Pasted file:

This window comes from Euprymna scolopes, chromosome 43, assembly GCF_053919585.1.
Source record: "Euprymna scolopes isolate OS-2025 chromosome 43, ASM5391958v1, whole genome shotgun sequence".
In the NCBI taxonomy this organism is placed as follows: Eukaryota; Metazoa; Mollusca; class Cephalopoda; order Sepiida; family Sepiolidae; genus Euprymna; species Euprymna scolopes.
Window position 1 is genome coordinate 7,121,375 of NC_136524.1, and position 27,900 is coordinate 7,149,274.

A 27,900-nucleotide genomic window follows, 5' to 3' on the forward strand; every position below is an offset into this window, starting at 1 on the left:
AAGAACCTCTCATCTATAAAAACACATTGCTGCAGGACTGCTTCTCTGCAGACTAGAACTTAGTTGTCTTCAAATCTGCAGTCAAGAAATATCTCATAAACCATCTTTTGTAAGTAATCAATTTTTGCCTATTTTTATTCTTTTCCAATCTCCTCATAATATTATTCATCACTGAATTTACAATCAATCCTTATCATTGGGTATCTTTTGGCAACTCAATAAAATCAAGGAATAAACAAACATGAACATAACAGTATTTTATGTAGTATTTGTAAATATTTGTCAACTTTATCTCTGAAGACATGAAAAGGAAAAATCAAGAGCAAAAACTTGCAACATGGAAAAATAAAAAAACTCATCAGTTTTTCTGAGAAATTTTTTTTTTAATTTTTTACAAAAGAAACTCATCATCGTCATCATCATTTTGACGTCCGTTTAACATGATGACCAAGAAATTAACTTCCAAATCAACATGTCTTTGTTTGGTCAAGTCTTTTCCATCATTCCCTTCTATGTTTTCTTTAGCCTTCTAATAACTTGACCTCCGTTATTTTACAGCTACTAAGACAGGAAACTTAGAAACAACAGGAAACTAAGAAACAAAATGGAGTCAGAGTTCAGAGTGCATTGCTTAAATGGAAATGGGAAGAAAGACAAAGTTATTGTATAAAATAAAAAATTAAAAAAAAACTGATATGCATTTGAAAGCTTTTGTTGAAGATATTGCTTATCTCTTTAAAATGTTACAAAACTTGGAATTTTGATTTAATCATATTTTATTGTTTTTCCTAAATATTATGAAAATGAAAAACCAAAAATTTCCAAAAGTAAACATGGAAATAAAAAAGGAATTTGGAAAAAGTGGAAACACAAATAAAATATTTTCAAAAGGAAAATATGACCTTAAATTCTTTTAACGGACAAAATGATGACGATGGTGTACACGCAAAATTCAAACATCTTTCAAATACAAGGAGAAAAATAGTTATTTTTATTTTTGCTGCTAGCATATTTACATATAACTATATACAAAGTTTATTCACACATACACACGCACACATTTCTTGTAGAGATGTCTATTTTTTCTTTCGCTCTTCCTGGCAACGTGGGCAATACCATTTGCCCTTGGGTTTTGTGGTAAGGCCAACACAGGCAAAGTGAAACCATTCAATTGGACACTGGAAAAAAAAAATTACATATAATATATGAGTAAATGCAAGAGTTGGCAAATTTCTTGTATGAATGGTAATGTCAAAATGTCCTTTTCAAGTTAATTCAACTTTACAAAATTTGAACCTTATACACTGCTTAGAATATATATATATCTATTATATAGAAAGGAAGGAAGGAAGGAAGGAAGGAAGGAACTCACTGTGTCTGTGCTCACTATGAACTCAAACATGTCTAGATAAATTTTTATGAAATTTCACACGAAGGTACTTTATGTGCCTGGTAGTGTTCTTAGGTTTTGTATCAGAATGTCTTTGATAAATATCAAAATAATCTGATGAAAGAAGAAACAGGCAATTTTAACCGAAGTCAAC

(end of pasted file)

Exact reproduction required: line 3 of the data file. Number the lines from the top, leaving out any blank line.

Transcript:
In the NCBI taxonomy this organism is placed as follows: Eukaryota; Metazoa; Mollusca; class Cephalopoda; order Sepiida; family Sepiolidae; genus Euprymna; species Euprymna scolopes.